Last week’s lecture on attention produced all sorts of results, but my favourite so far has been the detour through the phenomenon of adult colouring books.
(If you’re like me, you might well have completely the wrong impression when you read “adult colouring in”, but what we mean is the sudden publishing phenomenon of colouring books to help achieve relaxation and manage anxiety.)
Jade kicked off the diversion with this tweet:
— Jade Loughnan (@jademaddison8) September 15, 2015
And after quite a bit of back and forth on what all this means, Rachel Farley wrote up her thoughts and experiences, with some convincing research:
Joel Parsons, a senior lecturer in psychology at UNSW, analysed the positive effects of colouring on the artists visual spatial attention. Typically, when attention is visually focused on a location in space the observer is more clearly able to predict ongoing behaviour (Chun & Wolfe, 2001, p. 273). He observed that:
“When colouring-in you look at the colours and spaces occupying those parts of your brain that might normally be involved in anxiety” Parsons, 2015
But it’s not just colouring that enables us to still our minds. We also engage in practical distraction management tasks, especially when listening to recorded lectures. Anthony found himself cleaning his room while listening, and asked whether this is a productive kind of multitasking.
I know I often tidy my desk while sitting on speakerphone (and sometimes just while listening to someone talk at me), and certainly this is something I do while watching videos, for which I have a really short attention span. One of the reasons people find attention hard to conserve while watching is that it’s relatively passive. But Andy Patrinos, in “Have You Been Paying Attention?“, reflected on the process of losing focus even while engaging in a concentrated and neurologically active task like writing:
– on a side note, this post has taken me so long to write, not only due to procrastination, but due to the fact that I would rather be delving in my current obsession of House of Cards right now. ~ my attention span during this attention span post is actually making me lose motivation…
Giverny Witheridge subjected her family to a small attention research project, and I was really delighted by the way she followed up with her research subject. This is very consistent with the principle of collaboration with research subjects we’ve been focusing on. In particular, I think it’s harder to sustain judgmental research interpretation when you speak with a collaborator, and this can help keep our minds open to less obvious outcomes:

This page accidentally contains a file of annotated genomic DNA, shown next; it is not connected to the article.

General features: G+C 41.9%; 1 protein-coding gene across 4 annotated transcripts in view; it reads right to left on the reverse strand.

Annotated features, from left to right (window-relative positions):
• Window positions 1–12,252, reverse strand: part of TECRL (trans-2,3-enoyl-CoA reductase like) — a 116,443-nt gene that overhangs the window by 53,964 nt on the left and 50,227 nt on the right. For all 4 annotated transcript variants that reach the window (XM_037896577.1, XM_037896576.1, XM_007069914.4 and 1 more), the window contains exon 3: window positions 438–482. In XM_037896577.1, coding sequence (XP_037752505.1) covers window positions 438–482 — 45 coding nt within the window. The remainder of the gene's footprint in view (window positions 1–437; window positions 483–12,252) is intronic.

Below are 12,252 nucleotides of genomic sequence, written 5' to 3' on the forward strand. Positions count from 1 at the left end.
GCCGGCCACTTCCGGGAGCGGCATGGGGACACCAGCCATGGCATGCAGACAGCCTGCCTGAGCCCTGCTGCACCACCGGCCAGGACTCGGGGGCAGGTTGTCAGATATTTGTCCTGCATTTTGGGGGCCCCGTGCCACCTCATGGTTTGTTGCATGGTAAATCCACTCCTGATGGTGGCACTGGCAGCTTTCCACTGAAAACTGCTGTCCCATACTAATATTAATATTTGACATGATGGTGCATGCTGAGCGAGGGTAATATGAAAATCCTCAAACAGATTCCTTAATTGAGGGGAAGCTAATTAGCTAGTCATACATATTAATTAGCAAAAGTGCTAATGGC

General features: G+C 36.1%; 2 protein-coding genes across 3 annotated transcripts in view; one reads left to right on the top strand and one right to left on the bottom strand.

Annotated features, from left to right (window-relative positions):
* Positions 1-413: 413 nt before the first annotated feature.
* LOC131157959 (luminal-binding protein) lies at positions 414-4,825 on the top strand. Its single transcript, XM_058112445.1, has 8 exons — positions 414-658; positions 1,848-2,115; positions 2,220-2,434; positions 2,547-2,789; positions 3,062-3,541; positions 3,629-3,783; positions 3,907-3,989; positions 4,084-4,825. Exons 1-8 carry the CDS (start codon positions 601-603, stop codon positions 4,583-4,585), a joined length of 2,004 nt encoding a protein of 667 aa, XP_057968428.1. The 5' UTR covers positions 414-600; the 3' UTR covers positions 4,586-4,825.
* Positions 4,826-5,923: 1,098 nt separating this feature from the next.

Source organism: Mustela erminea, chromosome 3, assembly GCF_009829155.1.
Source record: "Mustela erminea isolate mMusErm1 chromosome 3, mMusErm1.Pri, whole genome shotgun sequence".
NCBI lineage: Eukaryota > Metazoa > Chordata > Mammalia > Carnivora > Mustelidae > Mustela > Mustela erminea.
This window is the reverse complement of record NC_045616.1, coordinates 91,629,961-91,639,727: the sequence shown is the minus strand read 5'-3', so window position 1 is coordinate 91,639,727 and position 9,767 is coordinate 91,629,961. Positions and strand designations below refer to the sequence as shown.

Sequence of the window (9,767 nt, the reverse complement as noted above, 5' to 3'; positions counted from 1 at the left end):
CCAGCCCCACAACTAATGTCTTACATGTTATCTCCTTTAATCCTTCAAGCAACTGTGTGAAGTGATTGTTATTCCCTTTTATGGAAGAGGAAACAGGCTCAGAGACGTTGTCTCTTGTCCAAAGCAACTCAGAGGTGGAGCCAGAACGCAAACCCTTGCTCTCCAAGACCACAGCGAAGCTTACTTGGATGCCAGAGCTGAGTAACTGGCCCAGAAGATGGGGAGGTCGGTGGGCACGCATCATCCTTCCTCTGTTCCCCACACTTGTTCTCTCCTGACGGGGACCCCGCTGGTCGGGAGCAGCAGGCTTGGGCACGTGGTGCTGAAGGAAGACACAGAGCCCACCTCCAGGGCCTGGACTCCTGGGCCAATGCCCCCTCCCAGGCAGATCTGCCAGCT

Asking Dad how he felt about multitasking, Dad replied “Multitasking helps me assess and prioritise. I like to action things as soon as I receive them. I also like variety. I don’t even realise I’m doing it.” For Dad, the value of this experiment in improving his own understanding of his work practices had suddenly become clear.
Yet Dad’s response has also raised a number of pertinent questions – are studies into the effects of multitasking biased to reveal only negative effects, fuelling another moral panic about the loss of ‘skills of concentration’? Are there in fact positive effects of multitasking?
Giverny’s blog is also this week’s must-read for a television commercial that will make you stop and think hard about your own attention to detail.
This connects to an attention test that Courtney undertook with her dad, in which her dad scored significantly higher than she did? Is attention shifting generationally? (This is also important in Andy’s post, and her concern about the attention spans of young children.)
Dana Said conducted some memory research with her sister with some interesting findings, including that we tend to remember more readily things that we have some connection to. This is a standard claim for memory research that makes sense, and it’s the reason most people try to use memorable phrases for computer passwords–because otherwise the prospect of actually being able to recall them is limited. As I had this embarrassing experience this morning, Dana’s post really spoke to me.
Meanwhile, my favourite tweet of the week we spent paying attention to attention:
— Stephanie Hunt (@stephghunt) September 20, 2015
And as a postscript, thanks to the conversation that began with colouring in as a craze, Angus Baillie has ended the week introducing me via Twitter to the weird science (or perhaps non-science) of ASMR. No seriously, it’s a thing.
Nice work, and a cheer to all of you who caught up with your posting this week. We see you!